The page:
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Audit says B.C. lacks climate change policies, especially on wildfires, flooding | Canadian Insurance
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Audit says B.C. lacks climate change policies, especially on wildfires, flooding

Auditor general says province may not be able to manage flood risks

British Columbia’s auditor general says the provincial government is working to adapt to the risks posed by climate change but it has no clear plan for wildfires and flooding.

Carol Bellringer says there is little monitoring of progress and reporting on performance involving the ministries of Environment, Agriculture, Transportation, Forestry, Housing and Emergency Management BC.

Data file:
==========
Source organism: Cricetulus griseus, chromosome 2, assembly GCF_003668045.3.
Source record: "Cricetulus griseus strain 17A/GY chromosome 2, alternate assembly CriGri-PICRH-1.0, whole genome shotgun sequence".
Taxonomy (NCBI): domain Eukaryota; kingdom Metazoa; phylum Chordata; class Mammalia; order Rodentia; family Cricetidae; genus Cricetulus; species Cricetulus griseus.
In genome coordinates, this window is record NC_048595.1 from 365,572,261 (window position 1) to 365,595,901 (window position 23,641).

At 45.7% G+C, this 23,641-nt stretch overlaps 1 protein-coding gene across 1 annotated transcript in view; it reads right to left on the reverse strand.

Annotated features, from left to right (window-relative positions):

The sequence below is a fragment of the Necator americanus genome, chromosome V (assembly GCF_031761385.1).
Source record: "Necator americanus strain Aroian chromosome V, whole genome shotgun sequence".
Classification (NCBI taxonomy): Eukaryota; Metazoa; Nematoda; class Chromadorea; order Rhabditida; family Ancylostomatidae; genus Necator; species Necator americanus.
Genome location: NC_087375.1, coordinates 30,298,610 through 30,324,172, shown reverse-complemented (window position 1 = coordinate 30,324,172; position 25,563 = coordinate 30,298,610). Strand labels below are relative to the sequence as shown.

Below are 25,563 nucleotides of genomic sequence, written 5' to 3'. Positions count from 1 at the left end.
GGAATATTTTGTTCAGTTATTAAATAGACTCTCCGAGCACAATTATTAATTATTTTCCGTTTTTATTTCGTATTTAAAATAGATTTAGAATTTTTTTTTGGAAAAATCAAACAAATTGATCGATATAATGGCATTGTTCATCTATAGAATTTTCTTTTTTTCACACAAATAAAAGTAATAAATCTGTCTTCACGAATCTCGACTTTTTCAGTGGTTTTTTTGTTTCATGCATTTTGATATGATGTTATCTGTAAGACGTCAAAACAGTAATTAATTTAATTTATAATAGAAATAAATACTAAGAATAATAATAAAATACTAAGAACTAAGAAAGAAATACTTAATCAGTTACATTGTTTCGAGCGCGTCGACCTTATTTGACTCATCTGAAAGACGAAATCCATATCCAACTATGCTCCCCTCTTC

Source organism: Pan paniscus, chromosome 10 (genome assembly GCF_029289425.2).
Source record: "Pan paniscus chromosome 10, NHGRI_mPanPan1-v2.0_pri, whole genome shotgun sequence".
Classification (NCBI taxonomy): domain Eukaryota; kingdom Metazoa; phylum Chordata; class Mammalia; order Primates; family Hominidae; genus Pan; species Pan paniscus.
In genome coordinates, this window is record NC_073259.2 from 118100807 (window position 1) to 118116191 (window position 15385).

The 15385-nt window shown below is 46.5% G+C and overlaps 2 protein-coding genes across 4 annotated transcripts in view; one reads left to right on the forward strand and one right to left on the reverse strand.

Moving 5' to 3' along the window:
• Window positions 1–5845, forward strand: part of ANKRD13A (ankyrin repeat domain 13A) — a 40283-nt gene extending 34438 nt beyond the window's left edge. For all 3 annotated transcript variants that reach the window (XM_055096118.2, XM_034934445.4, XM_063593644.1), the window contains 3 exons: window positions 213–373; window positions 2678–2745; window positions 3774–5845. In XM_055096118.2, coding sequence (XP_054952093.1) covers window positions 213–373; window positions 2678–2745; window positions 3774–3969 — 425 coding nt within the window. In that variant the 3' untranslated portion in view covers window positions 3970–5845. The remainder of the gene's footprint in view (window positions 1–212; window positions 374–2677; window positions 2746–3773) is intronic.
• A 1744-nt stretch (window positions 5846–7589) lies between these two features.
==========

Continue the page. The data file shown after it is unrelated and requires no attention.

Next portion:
Related: B.C. wildfires caused more than $127 million in insured damage: IBC

Bellringer says the province may not be able to manage flood risks because roles and responsibilities are spread across many agencies and levels of government that could lack staff or technical capacity.

She has made 17 recommendations in a new report out today, including that the government provide the public with an overview of key risks and priorities, and create a plan with facts on timelines and how First Nations will be involved.

The audit was developed using the province’s February 2010 adaptation strategy, which calls on the government to consider climate change in protecting health and safety, maintaining public infrastructure, managing natural resources and achieving economic sustainability.

Bellringer says two responses are needed — mitigation by reducing greenhouse gas emissions and adaptation by lowering the potential harms and negative impacts climate change may cause.

But overall, she says it’s unlikely B.C. will meet its 2020 emissions reduction target of 33% below 2007 levels.

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